28th July 2018
Game Speed Comes at a Price
This week will be our final article on the topic of computers built specifically for playing fast paced computer games – gaming rigs. Over the last two Saturday’s we have talked about the objectives of a gaming rig and we have looked at some of the components needed to build one of these powerhouses. There are still a few stones left unturned, so lets’ get into that here.
As previously stated, gaming rigs will normally have an M.2 solid state drive (SSD) for their ‘C’ drive or operating system due to the extreme speed offered by these devices. However, this speed comes at a price and SSD’s are rarely over 500GB to 1TB in size. A secondary drive in the form of a mechanical hard drive between 2TB and 10TB in size & costing between $150 to $700 is normally employed to store larger amounts of data, such as the expansion packs for different games.
Expansion packs are huge files that contain extra terrain maps and lots of background detail to ‘add on’ to a game. Again, the goal is to add realism and adventure to your favourite game to keep you immersed in the experience. For a race car game, the expansion packs can offer extra race or rally circuits, for a war-based game they can offer extra continents to conquer. These packs are usually downloaded, and one pack can take up as much as 200GB of space by itself.
All the electronic components in a computer run at either 5Volts or 12 Volts of DC power, so a power supply module is required to reduce the 240V AC mains power to this level. In a gaming rig the electrical loads can add up to as much as 1000Watts compared to just 150Watts for a standard PC and as little as 45Watts for a laptop. Power supplies for gaming rigs vary between this upper level and a minimum of around 550Watts adding at least $150 to the build.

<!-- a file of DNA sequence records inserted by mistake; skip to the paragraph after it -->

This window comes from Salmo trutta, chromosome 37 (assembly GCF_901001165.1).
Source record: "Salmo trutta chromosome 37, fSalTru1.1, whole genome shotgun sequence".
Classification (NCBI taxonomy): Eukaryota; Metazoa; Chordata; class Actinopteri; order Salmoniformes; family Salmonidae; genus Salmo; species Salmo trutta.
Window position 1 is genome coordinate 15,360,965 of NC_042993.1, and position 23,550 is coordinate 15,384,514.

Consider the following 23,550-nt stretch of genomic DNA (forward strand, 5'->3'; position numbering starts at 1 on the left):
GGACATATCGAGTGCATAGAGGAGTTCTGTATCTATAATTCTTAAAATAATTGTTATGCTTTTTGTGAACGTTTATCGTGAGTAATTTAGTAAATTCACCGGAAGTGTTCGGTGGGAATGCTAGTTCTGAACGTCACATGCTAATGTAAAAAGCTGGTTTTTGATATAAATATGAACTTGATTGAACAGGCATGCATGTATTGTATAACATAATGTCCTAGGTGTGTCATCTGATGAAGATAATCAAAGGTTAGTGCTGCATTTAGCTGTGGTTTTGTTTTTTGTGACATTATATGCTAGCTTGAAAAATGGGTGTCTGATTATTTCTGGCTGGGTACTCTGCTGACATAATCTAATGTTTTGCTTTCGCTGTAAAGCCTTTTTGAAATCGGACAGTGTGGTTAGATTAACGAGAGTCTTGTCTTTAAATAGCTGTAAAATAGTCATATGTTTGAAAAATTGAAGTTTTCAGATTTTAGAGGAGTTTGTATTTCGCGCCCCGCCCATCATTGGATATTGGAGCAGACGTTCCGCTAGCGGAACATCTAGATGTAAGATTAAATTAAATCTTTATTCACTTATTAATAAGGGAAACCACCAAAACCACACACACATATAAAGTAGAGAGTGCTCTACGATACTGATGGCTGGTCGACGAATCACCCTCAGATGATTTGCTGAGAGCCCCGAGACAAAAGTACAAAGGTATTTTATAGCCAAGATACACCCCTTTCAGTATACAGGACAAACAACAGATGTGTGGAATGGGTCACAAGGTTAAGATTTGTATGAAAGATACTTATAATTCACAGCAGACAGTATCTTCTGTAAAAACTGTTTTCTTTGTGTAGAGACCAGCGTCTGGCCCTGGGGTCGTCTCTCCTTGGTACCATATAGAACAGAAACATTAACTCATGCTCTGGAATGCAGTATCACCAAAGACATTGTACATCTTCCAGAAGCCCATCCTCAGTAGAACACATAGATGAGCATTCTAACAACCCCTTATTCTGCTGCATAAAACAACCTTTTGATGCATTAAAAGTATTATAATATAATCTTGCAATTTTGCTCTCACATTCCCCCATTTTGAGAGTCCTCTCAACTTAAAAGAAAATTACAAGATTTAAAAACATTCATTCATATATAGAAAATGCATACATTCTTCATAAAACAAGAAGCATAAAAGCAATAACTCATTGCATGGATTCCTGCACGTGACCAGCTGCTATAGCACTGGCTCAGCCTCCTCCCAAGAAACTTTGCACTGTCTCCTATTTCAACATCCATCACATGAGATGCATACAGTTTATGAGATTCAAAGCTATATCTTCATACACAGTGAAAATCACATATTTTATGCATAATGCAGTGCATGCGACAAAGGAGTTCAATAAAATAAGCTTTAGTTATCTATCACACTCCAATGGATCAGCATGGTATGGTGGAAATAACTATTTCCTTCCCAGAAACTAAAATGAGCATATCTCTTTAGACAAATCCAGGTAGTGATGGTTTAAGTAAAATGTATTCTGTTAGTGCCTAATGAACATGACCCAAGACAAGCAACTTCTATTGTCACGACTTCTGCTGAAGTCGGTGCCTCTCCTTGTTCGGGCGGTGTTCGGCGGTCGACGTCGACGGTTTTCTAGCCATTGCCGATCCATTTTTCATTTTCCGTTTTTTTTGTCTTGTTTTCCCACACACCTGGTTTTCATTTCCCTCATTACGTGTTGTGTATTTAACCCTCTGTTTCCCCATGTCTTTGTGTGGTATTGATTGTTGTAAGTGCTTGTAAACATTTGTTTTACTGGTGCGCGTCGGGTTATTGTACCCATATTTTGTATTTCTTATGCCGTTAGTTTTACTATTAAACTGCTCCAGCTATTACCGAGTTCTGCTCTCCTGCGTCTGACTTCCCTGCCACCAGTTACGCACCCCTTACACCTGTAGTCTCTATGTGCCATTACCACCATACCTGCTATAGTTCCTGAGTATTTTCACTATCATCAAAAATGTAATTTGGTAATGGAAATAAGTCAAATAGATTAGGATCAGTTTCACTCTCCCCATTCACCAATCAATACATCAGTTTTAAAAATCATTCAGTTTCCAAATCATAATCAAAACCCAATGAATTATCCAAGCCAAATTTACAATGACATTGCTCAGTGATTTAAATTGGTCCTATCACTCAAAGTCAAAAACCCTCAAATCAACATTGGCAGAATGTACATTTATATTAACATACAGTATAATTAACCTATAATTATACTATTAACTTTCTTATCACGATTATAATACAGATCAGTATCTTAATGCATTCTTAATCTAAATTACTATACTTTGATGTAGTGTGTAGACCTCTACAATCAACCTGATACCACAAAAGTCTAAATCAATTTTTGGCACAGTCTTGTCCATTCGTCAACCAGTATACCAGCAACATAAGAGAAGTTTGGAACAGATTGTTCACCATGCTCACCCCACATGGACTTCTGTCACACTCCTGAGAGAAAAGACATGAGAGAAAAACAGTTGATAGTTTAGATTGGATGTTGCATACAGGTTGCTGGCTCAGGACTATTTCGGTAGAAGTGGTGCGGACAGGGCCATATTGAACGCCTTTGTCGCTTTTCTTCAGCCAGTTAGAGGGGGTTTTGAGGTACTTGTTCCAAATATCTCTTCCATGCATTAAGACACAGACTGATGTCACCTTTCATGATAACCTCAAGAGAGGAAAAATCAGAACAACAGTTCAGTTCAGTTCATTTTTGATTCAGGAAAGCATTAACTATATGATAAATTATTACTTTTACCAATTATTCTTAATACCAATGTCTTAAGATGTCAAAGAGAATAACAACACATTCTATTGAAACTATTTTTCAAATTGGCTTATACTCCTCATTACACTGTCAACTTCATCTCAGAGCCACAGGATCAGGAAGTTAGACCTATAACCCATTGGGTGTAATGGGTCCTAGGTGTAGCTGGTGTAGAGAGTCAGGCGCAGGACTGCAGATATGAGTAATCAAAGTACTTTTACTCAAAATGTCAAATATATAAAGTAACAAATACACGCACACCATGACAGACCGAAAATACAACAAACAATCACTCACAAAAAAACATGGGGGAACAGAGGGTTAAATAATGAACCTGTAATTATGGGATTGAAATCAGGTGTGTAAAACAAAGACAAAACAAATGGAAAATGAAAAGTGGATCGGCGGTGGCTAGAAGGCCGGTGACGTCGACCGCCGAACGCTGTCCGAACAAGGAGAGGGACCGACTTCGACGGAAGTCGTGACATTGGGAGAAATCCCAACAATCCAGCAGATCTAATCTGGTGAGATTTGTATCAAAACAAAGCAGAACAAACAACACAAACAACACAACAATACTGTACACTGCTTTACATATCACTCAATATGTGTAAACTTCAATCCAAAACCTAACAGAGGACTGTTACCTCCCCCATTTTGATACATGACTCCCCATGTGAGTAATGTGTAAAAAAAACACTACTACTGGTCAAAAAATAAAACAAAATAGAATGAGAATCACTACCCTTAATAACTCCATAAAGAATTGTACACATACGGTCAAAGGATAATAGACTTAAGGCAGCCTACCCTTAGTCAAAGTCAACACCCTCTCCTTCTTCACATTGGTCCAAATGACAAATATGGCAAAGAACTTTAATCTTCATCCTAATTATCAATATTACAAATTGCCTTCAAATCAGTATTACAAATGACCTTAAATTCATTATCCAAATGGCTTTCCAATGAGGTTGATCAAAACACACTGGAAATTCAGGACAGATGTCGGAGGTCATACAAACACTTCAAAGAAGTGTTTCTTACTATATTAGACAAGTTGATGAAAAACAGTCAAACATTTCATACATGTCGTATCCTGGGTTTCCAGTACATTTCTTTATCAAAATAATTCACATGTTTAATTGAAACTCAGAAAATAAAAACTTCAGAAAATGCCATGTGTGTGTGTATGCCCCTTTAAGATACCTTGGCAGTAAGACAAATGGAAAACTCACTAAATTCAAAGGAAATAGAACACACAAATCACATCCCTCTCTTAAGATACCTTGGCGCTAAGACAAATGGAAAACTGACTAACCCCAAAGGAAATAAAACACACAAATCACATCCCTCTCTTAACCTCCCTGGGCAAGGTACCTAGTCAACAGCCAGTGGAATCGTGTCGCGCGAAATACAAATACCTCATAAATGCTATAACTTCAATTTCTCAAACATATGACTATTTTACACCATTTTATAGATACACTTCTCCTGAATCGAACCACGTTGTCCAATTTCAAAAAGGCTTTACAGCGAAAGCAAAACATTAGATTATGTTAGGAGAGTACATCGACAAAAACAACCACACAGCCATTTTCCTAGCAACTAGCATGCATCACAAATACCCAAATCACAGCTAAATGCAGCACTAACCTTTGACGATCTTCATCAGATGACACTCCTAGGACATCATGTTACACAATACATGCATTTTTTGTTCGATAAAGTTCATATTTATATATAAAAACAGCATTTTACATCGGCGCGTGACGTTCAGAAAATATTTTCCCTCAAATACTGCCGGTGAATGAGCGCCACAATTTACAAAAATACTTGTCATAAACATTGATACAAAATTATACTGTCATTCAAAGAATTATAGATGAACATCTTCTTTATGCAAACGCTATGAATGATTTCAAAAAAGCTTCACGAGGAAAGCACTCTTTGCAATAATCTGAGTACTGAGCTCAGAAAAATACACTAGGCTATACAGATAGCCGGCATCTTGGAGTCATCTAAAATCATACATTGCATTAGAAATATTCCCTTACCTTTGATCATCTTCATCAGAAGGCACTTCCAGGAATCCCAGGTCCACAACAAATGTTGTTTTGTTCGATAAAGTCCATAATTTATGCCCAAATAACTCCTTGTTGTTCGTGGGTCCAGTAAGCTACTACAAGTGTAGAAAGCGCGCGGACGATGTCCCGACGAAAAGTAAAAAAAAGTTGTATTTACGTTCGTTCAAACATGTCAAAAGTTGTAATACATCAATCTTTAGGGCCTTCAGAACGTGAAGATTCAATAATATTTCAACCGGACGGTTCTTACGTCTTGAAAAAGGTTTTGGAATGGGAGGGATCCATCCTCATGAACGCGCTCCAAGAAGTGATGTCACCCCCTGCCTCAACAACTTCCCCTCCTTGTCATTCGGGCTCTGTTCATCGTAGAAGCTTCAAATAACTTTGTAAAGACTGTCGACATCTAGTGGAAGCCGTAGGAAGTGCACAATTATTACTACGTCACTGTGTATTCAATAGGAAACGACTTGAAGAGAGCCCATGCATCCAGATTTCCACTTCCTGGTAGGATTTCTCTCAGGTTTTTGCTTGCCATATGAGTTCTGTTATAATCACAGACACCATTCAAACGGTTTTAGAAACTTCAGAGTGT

With all this power being consumed by the CPU, video card, ram and any mechanical hard drives a substantial amount is dissipated in the form of heat, which needs to be removed from these components. Lots of cooling fans and large aluminium heat sinks with lots of fins are needed to keep component temperatures within their specified tolerances. Spinning at full tilt these fans produce a lot of background noise, so they are normally linked to heat sensors which control their speed.
Some of the most extreme gaming rigs use water cooling and a large radiator just like the cooling system that a car uses. These devices add a lot of cost and complexity however they have the ability to be very efficient. Water cooling is near essential if you are seriously overclocking a CPU by increasing its working voltage and operating frequency.
To cater for gamers there is also an enormous range of specialised screens, keyboards, mice, gaming joysticks, steering wheels and foot pedals and even moving chairs available to add as much realism to your games as your wallet allows. With all these options it is essential to work out a budget and then decide on the individual components to build a well-balanced gaming rig that provides the best bang for buck.
When looking up the definition of the word ‘hobby’, we see other words like pastime, leisure interest, diversion and entertainment. If computer gaming sounds over-the-top or not for you then consider that a lot of hobbies seem a little crazy to an outsider. Every hobby should be enjoyed in moderation however in comparison to PC gaming, there are costlier and / or more destructive hobbies that have been around for so many years that they are considered normal by the majority!
Future Byte Me topics can be emailed to [email protected] and Bruce is contactable at Kerr Solutions, 205 Musgrave Street or on 49 222 400.
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